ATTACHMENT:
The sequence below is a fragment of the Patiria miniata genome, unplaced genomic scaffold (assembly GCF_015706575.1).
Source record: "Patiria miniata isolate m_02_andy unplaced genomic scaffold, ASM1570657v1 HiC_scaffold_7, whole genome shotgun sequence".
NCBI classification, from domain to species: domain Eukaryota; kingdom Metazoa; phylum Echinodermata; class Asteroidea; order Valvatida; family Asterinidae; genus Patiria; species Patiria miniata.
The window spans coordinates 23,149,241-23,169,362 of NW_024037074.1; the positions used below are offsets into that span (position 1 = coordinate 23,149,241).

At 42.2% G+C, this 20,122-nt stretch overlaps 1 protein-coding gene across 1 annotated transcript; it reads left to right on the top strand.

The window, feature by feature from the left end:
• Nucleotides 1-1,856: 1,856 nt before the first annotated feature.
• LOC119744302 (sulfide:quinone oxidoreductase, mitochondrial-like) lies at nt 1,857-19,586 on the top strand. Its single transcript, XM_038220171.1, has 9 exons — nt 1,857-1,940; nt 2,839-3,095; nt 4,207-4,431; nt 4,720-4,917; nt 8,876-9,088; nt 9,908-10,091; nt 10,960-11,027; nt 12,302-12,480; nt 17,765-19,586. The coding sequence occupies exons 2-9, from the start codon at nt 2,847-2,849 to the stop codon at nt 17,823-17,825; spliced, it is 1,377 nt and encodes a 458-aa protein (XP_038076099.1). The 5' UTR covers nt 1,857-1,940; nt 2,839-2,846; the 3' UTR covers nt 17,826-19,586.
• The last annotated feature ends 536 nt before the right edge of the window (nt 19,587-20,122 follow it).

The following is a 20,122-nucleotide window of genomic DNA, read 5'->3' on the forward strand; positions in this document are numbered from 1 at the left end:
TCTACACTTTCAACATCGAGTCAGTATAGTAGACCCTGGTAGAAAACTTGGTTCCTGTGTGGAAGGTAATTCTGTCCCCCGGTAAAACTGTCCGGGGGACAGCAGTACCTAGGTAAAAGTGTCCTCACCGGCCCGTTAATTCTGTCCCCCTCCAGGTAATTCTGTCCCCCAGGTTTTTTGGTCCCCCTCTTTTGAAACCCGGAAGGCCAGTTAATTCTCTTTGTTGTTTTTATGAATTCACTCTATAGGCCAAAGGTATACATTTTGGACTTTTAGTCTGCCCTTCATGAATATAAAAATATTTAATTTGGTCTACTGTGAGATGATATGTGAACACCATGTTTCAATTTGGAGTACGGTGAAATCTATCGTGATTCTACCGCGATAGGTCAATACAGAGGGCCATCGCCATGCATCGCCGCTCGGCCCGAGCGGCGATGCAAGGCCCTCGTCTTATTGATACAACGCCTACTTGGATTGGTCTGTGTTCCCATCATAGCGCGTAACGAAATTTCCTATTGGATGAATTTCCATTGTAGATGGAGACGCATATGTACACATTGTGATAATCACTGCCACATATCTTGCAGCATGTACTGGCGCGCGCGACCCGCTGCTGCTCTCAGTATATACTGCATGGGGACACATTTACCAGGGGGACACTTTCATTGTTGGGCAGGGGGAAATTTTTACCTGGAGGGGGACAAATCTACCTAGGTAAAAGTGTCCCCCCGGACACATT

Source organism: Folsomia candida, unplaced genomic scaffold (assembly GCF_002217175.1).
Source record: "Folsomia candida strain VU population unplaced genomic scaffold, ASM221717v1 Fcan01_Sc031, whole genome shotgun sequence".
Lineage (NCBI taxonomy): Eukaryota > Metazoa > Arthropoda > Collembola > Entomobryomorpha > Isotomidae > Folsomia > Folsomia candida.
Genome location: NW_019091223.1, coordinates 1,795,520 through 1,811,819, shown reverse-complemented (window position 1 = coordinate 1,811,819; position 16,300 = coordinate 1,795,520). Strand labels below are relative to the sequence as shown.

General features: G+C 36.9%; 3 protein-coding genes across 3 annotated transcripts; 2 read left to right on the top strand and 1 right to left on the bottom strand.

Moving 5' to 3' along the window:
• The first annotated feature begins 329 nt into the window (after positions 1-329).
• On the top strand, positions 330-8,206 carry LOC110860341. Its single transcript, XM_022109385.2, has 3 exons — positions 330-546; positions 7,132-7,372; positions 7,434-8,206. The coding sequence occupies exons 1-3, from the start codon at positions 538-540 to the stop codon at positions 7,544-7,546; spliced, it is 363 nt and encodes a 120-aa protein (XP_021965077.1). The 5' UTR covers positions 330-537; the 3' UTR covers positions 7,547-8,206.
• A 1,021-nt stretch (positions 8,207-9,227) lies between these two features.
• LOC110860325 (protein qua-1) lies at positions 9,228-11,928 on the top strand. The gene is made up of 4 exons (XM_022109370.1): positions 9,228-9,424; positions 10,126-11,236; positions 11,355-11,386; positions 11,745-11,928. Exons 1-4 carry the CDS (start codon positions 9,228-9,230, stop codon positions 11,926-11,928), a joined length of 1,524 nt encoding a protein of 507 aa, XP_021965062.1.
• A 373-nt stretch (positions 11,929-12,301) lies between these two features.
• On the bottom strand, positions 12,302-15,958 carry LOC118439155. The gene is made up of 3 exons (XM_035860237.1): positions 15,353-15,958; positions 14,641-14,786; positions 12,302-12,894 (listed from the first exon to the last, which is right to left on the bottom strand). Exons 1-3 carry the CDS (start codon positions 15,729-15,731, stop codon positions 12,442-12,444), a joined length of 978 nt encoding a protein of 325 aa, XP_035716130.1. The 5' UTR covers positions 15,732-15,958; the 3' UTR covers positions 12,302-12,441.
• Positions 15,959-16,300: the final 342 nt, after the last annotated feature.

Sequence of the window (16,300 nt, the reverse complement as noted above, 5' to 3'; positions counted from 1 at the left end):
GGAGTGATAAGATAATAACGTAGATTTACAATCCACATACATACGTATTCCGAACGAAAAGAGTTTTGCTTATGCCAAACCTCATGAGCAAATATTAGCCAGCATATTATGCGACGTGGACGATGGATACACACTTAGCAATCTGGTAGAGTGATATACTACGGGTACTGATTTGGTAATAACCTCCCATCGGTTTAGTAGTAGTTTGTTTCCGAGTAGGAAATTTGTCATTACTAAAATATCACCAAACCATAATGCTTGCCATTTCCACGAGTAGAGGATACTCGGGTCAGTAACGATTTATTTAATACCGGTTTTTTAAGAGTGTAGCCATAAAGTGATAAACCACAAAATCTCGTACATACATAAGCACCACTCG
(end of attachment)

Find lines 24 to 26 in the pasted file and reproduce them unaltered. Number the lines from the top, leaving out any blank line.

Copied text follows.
• Positions 15,959-16,300: the final 342 nt, after the last annotated feature.

Sequence of the window (16,300 nt, the reverse complement as noted above, 5' to 3'; positions counted from 1 at the left end):
GGAGTGATAAGATAATAACGTAGATTTACAATCCACATACATACGTATTCCGAACGAAAAGAGTTTTGCTTATGCCAAACCTCATGAGCAAATATTAGCCAGCATATTATGCGACGTGGACGATGGATACACACTTAGCAATCTGGTAGAGTGATATACTACGGGTACTGATTTGGTAATAACCTCCCATCGGTTTAGTAGTAGTTTGTTTCCGAGTAGGAAATTTGTCATTACTAAAATATCACCAAACCATAATGCTTGCCATTTCCACGAGTAGAGGATACTCGGGTCAGTAACGATTTATTTAATACCGGTTTTTTAAGAGTGTAGCCATAAAGTGATAAACCACAAAATCTCGTACATACATAAGCACCACTCG